Africa is often 5-10 years late where most of the innovations are concerned. Nonetheless, the Advent of Mobile money platform; M-Pesa by Kenya’s Safaricom proved Africa can also lead the world where digital innovation is concerned. CNN’s Richard Quest could not help but express his fascination with the concept  “Kenya has become a World leader in the mobile banking revelation, it’s all thanks to the system, M-pesa!”

M-pesa has a presence in more than 10 countries with tens of millions of users across the continent, a concept which has been replicated by Econet in Zimbabwe successfully is under serious consideration in Ethiopia as the telecommunications sector gets liberalized by government and is being relaunched by MTN in South Africa.

Not to be outwitted is Airtel Africa which in October announced a partnership with Mastercard, giving more than 100 million Airtel Africa mobile phone users across 14 African countries access to Mastercard’s global network.

In November, US payments technology corporation Visa acquired a minority stake in Lagos-based digital payments firm Interswitch Group at a valuation of $1-billion, effectively making the fintech company Africa’s latest unicorn.

As the digital banking trend continues to grow, banks are moving from brick and mortar structures to depend on digital platforms. Standard Bank in South Africa closed about a hundred branches in a migration move to digital banking. In the same country, a fully digital bank, Tyme bank was licensed in 2017 and hit a million users by the end of 2019. TymeBank does not have any physical bank branches and relies on an Android banking App, an Internet Banking site and a partnership with two retail chains, Pick n Pay and Boxer.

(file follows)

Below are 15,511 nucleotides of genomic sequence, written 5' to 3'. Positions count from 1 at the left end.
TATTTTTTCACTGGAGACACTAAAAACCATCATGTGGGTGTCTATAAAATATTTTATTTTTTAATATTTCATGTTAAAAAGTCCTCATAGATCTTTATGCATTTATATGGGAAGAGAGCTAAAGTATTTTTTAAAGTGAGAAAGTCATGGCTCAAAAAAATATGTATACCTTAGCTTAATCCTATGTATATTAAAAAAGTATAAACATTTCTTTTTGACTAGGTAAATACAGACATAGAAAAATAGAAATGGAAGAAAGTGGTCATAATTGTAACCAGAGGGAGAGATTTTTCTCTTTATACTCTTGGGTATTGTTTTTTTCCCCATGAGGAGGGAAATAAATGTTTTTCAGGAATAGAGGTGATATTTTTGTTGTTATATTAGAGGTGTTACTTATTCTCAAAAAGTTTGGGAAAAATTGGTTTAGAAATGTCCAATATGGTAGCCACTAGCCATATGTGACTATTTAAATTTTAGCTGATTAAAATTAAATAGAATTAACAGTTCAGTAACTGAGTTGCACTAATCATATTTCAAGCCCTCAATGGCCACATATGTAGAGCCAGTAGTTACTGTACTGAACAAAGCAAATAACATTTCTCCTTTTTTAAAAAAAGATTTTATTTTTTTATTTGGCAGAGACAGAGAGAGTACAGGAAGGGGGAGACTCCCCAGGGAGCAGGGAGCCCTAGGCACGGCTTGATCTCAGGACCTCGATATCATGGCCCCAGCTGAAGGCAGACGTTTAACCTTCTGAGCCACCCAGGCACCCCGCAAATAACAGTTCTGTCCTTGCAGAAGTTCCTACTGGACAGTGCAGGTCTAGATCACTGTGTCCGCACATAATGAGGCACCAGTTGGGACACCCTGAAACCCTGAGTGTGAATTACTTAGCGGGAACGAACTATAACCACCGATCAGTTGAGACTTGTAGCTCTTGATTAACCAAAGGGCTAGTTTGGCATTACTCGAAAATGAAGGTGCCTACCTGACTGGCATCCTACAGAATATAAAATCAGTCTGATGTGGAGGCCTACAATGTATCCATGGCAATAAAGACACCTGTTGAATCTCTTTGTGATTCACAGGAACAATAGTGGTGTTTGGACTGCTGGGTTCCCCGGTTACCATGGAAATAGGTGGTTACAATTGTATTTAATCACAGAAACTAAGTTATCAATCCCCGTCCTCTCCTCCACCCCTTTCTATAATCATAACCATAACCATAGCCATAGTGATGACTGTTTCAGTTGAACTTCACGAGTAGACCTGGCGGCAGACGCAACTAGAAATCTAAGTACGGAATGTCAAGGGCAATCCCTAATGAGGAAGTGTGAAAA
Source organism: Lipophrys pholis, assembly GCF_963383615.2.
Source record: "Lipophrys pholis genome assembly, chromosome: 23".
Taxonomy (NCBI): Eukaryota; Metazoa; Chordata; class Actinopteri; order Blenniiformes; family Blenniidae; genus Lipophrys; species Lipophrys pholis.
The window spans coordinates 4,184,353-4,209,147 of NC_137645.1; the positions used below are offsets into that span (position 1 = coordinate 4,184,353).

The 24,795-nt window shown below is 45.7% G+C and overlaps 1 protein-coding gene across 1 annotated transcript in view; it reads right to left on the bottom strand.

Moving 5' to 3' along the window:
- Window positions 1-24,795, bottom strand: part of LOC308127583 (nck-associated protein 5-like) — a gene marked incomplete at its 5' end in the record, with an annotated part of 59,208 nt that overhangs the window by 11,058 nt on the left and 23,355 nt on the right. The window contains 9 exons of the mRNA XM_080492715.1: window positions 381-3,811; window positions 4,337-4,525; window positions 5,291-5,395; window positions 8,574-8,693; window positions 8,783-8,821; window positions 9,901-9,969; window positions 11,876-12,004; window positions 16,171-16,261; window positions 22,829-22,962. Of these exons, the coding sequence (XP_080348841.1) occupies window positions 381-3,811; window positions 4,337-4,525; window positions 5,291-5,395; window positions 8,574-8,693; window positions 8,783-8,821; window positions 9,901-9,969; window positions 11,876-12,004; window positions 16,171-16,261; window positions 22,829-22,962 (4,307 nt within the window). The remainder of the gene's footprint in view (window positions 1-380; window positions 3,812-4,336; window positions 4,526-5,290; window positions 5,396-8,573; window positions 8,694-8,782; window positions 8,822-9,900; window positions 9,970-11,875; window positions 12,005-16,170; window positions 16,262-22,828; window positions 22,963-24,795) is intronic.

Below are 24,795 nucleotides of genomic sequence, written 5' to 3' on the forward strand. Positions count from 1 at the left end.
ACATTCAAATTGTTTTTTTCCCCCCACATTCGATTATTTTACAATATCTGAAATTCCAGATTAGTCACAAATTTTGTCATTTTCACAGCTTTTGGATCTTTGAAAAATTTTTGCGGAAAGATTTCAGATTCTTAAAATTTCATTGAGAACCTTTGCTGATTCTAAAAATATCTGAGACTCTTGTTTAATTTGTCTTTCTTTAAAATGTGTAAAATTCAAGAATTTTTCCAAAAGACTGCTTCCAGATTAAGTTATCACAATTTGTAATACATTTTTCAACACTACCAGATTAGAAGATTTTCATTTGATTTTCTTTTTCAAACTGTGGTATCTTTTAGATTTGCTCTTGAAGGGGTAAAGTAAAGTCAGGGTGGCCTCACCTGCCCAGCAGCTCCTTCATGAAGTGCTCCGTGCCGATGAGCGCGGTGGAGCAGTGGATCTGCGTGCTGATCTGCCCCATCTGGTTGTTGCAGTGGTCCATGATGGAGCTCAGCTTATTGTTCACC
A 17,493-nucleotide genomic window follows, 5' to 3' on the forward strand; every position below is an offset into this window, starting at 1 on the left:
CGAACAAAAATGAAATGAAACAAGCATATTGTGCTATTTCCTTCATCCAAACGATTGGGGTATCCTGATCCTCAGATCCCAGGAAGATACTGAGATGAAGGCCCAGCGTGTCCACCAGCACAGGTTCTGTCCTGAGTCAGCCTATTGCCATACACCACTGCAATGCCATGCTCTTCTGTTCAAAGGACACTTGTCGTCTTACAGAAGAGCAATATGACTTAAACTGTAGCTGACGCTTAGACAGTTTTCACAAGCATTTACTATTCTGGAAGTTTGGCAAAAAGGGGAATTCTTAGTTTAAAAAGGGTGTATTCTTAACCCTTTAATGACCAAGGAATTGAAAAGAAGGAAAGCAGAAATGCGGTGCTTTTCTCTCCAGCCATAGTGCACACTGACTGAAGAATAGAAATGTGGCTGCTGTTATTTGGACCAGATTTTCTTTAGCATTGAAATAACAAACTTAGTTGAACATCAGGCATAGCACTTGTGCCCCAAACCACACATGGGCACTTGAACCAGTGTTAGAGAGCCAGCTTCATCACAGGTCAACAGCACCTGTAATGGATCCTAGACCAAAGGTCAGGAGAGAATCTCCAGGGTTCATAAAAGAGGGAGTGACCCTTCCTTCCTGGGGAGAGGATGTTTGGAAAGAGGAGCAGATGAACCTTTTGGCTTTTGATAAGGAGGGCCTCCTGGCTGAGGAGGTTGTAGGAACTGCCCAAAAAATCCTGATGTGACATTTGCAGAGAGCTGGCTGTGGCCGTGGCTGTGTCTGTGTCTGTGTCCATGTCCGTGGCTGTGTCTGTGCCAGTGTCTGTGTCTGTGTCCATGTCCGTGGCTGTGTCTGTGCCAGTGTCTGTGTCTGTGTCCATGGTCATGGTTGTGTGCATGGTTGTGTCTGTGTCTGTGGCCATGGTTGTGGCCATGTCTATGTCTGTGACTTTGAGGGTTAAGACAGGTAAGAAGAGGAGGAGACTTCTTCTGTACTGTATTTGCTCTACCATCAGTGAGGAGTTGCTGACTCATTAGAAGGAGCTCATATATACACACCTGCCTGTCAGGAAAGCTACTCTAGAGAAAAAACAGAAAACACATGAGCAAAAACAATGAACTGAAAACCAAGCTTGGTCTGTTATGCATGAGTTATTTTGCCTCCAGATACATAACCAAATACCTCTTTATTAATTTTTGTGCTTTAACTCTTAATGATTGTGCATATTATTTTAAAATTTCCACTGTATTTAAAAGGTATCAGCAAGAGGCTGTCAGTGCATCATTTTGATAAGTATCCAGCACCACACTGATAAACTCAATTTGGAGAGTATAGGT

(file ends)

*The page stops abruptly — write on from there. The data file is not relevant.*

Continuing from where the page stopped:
Uber, the ride-sharing platform has over the years reached some 2.7m active monthly riders and just over 59,000 drivers having expanded into 14 cities in sub-Saharan Africa and consolidating in major hubs such as Cape Town, Nairobi and Lagos. Taxify, the Estonian competitor has a significant footprint in South Africa, Kenya, and Uganda.

There remains stiff competition from various players in Africa. Little Cab, a Kenyan ride-hailing platform backed by telecoms operator Safaricom, allows customers to pay for their ride or others’ through Safaricom’s mobile money service, M-Pesa. In Nigeria Oga Taxi, launched in 2016 gives passengers three ride options while in South Africa, Yookoo Rider was launched in 2017 by the South African Meter Taxi Association and continues to grow its footprint across the Rainbow Nation. New entrants continue to surface with the Vaya app launched in Zimbabwe in 2019 and Solride (Nigeria) this January.

While this article has focused on a few aspects there remain various aspects of Africa’s digital economy where young entrepreneurs are voraciously exploring to site, agriculture, healthcare, cloud computing, big data analytics, blockchain technology, the list being interminable. Ventureburn reports 88 disclosed deals for African Startups which netted just below US$300 million, with Fintech deals accounting for about 18% of the figure.

To take you down memory lane, in the early to mid-’90s, eastern and western markets were hooked onto the mobile phone trend. At that time, Africa was excluded from the use of mobile phones. Those with an eagle eye saw Africa’s potential, invested in Africa’s telecoms industry which is now worth billions of dollars. Similarly, Africa lags in terms of I.T infrastructure and smartphone penetration, it’s only a matter of time before Africa catches on.

The fight for Africa’s digital space promises to intensify into a clash of the titans. “Clash” based on ideal and relevant innovation vis a vis financial muscle. Believe you me, at this point, it remains anyone’s game that will boil down to the most relevant, custom made innovative solutions.